Finally, why should we celebrate? I see three reasons that are illustrated in these stories. First and foremost, and more important than any other reasons, celebrations are opportunities to give credit and praise to God. Both of these celebrations clearly focused on giving praise to God, and later in the book, Ezra individually modeled the same thing, when he gave praise to God for a significant milestone (Ezra 7:27-28). Every Christian leader ought to recognize God’s sovereign activity in all circumstances, and therefore ought to make praise and acknowledgment to God an integral part of each celebration. Second, celebrations should be opportunities to remember, serving as a reminder of the accomplishments that have been achieved, the obstacles that have been overcome, and the progress that has been made. Third, celebrations provide a forum and a platform to express gratitude and to give appreciation and recognition, both individually and collectively. People need to be valued, and expressing gratitude (and doing it publicly) provides a way to do so.

The bottom line is, there is great benefit in celebrating. It’s good for the organization, it’s good for the people in the organization, and it keeps God at the forefront of all that is happening. Celebrations build positive culture, and build value into people, and those are things that should characterize effective Christian leaders. So, look for opportunities to celebrate, and make them a part of the life of your organization. Celebrate.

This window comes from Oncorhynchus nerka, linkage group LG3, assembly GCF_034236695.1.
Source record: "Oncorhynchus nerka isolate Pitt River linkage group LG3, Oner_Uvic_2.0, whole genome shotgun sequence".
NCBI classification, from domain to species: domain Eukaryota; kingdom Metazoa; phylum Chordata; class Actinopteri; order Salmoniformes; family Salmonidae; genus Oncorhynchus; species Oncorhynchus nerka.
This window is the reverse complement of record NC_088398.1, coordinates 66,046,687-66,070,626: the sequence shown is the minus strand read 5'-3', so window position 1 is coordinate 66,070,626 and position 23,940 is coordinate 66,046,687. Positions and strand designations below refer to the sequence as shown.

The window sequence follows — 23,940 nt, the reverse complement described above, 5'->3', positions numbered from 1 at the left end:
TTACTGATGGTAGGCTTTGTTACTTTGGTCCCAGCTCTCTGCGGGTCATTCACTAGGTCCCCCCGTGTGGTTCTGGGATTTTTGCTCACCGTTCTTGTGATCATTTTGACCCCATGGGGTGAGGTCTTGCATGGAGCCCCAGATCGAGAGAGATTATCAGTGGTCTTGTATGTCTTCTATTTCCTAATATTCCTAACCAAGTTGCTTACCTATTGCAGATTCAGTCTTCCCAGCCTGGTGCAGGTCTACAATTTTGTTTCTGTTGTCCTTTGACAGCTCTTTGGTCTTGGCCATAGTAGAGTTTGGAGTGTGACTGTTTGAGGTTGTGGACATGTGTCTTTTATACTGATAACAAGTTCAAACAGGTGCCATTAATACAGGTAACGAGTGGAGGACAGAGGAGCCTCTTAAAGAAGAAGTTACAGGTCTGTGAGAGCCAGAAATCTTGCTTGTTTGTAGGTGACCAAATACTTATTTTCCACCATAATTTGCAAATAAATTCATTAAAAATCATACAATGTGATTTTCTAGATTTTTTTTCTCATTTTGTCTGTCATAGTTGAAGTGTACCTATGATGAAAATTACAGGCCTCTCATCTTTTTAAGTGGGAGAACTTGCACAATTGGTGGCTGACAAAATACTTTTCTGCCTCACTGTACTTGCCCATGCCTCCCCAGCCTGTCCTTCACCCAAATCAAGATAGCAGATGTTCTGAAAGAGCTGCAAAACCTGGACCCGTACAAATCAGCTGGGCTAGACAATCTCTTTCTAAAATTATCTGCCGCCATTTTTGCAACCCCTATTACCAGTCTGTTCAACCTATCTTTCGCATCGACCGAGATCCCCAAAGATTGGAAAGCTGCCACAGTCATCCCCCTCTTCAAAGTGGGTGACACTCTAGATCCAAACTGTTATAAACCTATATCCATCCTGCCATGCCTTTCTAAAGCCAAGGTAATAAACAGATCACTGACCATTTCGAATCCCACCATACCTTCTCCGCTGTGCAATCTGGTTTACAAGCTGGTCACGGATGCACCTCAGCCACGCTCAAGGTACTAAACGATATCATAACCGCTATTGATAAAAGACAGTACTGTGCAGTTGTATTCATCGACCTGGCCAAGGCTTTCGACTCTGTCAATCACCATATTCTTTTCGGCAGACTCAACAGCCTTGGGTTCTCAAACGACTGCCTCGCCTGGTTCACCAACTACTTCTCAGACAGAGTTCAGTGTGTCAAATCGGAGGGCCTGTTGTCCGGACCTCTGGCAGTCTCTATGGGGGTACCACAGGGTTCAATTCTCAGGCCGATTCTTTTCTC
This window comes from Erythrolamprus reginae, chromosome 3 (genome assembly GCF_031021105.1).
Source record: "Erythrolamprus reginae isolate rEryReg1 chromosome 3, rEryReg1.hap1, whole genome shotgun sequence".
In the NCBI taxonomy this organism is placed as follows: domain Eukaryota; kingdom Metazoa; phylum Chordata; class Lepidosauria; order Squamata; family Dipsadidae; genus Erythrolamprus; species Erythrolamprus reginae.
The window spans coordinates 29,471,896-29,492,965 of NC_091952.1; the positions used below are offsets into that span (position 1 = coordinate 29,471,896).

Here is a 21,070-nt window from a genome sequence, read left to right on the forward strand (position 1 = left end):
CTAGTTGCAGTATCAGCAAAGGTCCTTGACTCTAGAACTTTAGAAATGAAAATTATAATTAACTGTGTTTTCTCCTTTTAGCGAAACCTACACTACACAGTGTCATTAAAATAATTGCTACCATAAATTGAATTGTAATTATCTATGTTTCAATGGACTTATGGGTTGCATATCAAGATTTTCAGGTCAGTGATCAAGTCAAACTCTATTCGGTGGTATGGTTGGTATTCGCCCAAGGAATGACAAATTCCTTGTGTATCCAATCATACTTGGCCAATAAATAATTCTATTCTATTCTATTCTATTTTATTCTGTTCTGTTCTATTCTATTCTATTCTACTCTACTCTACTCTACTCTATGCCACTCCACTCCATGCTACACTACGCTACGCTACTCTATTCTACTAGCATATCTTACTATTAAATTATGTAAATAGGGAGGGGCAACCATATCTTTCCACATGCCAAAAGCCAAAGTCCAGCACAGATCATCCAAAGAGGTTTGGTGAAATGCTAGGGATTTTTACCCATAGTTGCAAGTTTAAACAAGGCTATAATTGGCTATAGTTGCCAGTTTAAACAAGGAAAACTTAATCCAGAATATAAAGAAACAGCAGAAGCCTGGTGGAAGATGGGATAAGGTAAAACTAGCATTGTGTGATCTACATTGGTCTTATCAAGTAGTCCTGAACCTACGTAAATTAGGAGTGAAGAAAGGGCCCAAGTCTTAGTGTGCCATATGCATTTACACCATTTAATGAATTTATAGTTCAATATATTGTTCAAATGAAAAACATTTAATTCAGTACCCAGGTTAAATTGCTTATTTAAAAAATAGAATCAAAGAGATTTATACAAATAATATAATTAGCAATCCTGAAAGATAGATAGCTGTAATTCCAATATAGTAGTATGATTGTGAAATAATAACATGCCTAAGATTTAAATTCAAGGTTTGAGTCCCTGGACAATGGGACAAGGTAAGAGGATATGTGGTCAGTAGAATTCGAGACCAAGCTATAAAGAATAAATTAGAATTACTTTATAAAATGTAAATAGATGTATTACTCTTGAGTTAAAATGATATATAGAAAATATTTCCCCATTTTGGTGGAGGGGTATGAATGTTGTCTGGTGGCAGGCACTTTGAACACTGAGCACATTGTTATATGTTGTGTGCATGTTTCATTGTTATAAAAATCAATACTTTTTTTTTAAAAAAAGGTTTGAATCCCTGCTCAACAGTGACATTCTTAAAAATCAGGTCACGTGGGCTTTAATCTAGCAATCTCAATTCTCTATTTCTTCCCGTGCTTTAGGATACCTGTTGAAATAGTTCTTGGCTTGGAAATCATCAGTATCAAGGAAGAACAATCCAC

Week of June 15, 2015

Quotable (Jeff McMaster, on being intentional)

“In the many decisions that you make every day, you can incorporate simple (and often minor) communication and relationship practices– intentionally – that will enhance your leadership effectiveness.”

Dr. Jeffrey McMaster, Be Intentional

Be Intentional

I have often said, when in a leadership role, that there is very little that I don’t do on purpose. In other words, most of what I do is on purpose or for a purpose. It may seem that this is an obvious statement, and in one way it is, in that it is a leadership principle that makes sense. However, it generally requires a much more intentional effort to be intentional than most would realize! The reason for this is that intentionality, or ‘intentionalness’ (a made-up word), needs to be woven into even the most minor and trivial things for it to be effective, which requires much more work than being intentional in major or obvious ways.

Edgar Schein explains this same idea in Organizational Culture and Leadership (2010) when he talks about Primary Culture Embedding Mechanisms, which he lists as attention, reaction, allocation, example, rewards, and recruiting. It is interesting to note that none of these are actions, or embedding mechanisms, that happen randomly or by chance; rather they all must be actions that leaders intentionally take to embed cultural changes within an organization or environment. He goes on to emphasize the importance of the mechanism of attention, and says, “the most powerful mechanism that founders, leaders, managers, and parents have available for communicating what they believe in or care about is what they systematically pay attention to.” (p. 237) He then illustrates this further when says that “even casual remarks and questions that are consistently geared to a certain area can be as potent as formal control mechanisms and measurements.” (p. 237) The point that he makes is that the leader must be intentional about the way he conducts himself in front of and in interaction with his followers, even in the details of choices of words and comments.